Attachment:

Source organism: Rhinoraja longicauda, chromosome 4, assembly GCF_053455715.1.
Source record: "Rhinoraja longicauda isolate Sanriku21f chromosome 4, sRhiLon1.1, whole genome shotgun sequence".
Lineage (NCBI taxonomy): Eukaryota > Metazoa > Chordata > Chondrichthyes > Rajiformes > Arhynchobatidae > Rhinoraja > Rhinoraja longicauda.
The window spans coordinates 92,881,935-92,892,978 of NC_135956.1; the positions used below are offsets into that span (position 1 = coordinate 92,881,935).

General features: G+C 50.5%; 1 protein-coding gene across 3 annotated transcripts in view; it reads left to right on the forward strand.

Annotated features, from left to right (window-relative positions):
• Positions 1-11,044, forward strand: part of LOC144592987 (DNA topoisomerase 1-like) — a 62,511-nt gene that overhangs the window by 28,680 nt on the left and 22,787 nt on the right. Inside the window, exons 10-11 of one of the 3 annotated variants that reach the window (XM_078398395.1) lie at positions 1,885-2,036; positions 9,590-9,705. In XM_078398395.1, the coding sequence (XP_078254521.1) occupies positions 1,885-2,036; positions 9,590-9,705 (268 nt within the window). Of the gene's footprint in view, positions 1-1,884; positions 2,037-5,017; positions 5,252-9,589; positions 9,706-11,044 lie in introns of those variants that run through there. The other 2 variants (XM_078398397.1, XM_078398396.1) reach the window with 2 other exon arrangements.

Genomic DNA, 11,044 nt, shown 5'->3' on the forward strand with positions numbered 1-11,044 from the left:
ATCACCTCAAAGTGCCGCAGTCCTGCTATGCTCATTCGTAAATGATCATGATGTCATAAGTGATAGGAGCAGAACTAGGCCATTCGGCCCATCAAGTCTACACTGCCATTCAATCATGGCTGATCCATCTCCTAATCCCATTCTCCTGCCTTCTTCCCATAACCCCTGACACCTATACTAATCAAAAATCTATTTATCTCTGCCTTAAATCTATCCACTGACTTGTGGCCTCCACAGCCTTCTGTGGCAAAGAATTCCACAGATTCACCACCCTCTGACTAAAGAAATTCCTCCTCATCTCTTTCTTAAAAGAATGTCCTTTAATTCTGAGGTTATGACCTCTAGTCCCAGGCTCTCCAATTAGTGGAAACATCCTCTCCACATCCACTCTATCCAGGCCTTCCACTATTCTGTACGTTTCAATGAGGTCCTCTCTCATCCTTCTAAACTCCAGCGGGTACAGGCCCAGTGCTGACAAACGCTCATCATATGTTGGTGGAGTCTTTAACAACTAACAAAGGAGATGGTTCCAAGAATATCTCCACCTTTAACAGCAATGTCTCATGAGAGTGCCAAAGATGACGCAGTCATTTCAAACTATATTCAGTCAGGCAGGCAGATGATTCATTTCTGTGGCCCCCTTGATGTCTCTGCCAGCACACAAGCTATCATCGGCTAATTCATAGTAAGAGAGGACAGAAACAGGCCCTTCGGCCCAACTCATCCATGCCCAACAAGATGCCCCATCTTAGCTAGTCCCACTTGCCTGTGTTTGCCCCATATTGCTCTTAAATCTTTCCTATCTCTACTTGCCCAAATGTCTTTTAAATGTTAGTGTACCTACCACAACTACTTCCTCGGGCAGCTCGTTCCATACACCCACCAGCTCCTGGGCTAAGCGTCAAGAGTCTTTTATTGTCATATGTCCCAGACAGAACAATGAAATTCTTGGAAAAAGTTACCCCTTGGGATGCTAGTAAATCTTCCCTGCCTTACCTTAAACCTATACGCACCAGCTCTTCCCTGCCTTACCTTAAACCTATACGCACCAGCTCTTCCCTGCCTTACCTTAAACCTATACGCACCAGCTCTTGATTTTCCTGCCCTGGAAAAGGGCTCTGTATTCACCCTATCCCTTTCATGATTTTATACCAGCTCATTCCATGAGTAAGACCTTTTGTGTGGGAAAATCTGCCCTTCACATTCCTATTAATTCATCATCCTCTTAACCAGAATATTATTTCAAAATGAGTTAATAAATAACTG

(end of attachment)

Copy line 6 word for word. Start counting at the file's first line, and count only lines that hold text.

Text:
Annotated features, from left to right (window-relative positions):